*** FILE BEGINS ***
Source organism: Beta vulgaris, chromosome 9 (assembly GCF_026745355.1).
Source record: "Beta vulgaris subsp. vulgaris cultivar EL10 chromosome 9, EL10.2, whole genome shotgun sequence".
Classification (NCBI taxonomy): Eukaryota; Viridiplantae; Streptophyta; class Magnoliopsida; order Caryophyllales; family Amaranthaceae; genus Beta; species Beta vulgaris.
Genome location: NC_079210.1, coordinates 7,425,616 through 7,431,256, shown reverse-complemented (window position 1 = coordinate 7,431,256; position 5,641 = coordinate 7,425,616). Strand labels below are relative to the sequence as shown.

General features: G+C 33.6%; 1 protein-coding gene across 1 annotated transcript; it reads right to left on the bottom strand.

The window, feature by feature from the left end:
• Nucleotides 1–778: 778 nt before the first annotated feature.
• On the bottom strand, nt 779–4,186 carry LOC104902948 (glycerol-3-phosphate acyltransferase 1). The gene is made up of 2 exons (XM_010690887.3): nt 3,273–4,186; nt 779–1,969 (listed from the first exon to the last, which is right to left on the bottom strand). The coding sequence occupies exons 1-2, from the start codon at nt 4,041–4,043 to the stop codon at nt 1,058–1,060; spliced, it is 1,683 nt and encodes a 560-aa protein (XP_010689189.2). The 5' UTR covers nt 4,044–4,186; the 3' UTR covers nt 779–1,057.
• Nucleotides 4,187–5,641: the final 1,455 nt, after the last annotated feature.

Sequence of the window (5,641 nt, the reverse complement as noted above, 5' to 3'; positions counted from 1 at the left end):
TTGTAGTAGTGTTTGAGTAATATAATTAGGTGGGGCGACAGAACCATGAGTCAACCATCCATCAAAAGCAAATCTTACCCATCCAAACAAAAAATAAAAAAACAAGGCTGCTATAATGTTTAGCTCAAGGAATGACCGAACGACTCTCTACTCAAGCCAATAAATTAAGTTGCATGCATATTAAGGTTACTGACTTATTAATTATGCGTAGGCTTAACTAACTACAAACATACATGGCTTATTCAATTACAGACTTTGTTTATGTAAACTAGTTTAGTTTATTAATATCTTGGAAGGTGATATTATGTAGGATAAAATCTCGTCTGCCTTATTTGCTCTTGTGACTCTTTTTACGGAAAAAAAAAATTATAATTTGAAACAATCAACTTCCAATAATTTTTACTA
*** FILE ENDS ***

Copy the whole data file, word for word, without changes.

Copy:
Source organism: Beta vulgaris, chromosome 9 (assembly GCF_026745355.1).
Source record: "Beta vulgaris subsp. vulgaris cultivar EL10 chromosome 9, EL10.2, whole genome shotgun sequence".
Classification (NCBI taxonomy): Eukaryota; Viridiplantae; Streptophyta; class Magnoliopsida; order Caryophyllales; family Amaranthaceae; genus Beta; species Beta vulgaris.
Genome location: NC_079210.1, coordinates 7,425,616 through 7,431,256, shown reverse-complemented (window position 1 = coordinate 7,431,256; position 5,641 = coordinate 7,425,616). Strand labels below are relative to the sequence as shown.

General features: G+C 33.6%; 1 protein-coding gene across 1 annotated transcript; it reads right to left on the bottom strand.

The window, feature by feature from the left end:
• Nucleotides 1–778: 778 nt before the first annotated feature.
• On the bottom strand, nt 779–4,186 carry LOC104902948 (glycerol-3-phosphate acyltransferase 1). The gene is made up of 2 exons (XM_010690887.3): nt 3,273–4,186; nt 779–1,969 (listed from the first exon to the last, which is right to left on the bottom strand). The coding sequence occupies exons 1-2, from the start codon at nt 4,041–4,043 to the stop codon at nt 1,058–1,060; spliced, it is 1,683 nt and encodes a 560-aa protein (XP_010689189.2). The 5' UTR covers nt 4,044–4,186; the 3' UTR covers nt 779–1,057.
• Nucleotides 4,187–5,641: the final 1,455 nt, after the last annotated feature.

Sequence of the window (5,641 nt, the reverse complement as noted above, 5' to 3'; positions counted from 1 at the left end):
TTGTAGTAGTGTTTGAGTAATATAATTAGGTGGGGCGACAGAACCATGAGTCAACCATCCATCAAAAGCAAATCTTACCCATCCAAACAAAAAATAAAAAAACAAGGCTGCTATAATGTTTAGCTCAAGGAATGACCGAACGACTCTCTACTCAAGCCAATAAATTAAGTTGCATGCATATTAAGGTTACTGACTTATTAATTATGCGTAGGCTTAACTAACTACAAACATACATGGCTTATTCAATTACAGACTTTGTTTATGTAAACTAGTTTAGTTTATTAATATCTTGGAAGGTGATATTATGTAGGATAAAATCTCGTCTGCCTTATTTGCTCTTGTGACTCTTTTTACGGAAAAAAAAAATTATAATTTGAAACAATCAACTTCCAATAATTTTTACTA